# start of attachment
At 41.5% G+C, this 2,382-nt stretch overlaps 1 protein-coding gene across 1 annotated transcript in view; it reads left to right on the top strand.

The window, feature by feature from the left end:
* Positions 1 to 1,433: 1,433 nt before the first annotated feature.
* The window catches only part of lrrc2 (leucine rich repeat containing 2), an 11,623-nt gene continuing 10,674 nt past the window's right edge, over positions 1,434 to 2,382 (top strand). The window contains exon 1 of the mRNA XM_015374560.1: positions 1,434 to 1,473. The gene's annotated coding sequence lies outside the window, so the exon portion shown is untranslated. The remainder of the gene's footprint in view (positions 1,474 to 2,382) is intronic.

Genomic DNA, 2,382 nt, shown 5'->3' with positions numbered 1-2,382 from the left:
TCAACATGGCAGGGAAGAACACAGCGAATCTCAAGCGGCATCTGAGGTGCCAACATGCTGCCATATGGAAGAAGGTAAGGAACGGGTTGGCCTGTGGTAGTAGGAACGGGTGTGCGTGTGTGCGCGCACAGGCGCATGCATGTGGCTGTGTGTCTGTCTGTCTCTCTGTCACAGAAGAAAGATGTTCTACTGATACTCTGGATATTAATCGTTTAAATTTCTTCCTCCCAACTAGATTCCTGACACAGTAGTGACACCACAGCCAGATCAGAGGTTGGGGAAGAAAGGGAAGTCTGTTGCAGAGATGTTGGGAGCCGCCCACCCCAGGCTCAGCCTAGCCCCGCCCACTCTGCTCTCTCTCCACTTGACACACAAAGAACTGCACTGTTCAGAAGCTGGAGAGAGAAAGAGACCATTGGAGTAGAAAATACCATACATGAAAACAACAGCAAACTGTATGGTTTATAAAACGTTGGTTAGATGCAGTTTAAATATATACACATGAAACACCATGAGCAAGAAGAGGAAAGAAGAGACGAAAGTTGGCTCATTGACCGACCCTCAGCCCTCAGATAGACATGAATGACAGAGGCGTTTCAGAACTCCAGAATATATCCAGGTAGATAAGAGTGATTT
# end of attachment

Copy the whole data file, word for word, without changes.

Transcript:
At 41.5% G+C, this 2,382-nt stretch overlaps 1 protein-coding gene across 1 annotated transcript in view; it reads left to right on the top strand.

The window, feature by feature from the left end:
* Positions 1 to 1,433: 1,433 nt before the first annotated feature.
* The window catches only part of lrrc2 (leucine rich repeat containing 2), an 11,623-nt gene continuing 10,674 nt past the window's right edge, over positions 1,434 to 2,382 (top strand). The window contains exon 1 of the mRNA XM_015374560.1: positions 1,434 to 1,473. The gene's annotated coding sequence lies outside the window, so the exon portion shown is untranslated. The remainder of the gene's footprint in view (positions 1,474 to 2,382) is intronic.

Genomic DNA, 2,382 nt, shown 5'->3' with positions numbered 1-2,382 from the left:
TCAACATGGCAGGGAAGAACACAGCGAATCTCAAGCGGCATCTGAGGTGCCAACATGCTGCCATATGGAAGAAGGTAAGGAACGGGTTGGCCTGTGGTAGTAGGAACGGGTGTGCGTGTGTGCGCGCACAGGCGCATGCATGTGGCTGTGTGTCTGTCTGTCTCTCTGTCACAGAAGAAAGATGTTCTACTGATACTCTGGATATTAATCGTTTAAATTTCTTCCTCCCAACTAGATTCCTGACACAGTAGTGACACCACAGCCAGATCAGAGGTTGGGGAAGAAAGGGAAGTCTGTTGCAGAGATGTTGGGAGCCGCCCACCCCAGGCTCAGCCTAGCCCCGCCCACTCTGCTCTCTCTCCACTTGACACACAAAGAACTGCACTGTTCAGAAGCTGGAGAGAGAAAGAGACCATTGGAGTAGAAAATACCATACATGAAAACAACAGCAAACTGTATGGTTTATAAAACGTTGGTTAGATGCAGTTTAAATATATACACATGAAACACCATGAGCAAGAAGAGGAAAGAAGAGACGAAAGTTGGCTCATTGACCGACCCTCAGCCCTCAGATAGACATGAATGACAGAGGCGTTTCAGAACTCCAGAATATATCCAGGTAGATAAGAGTGATTT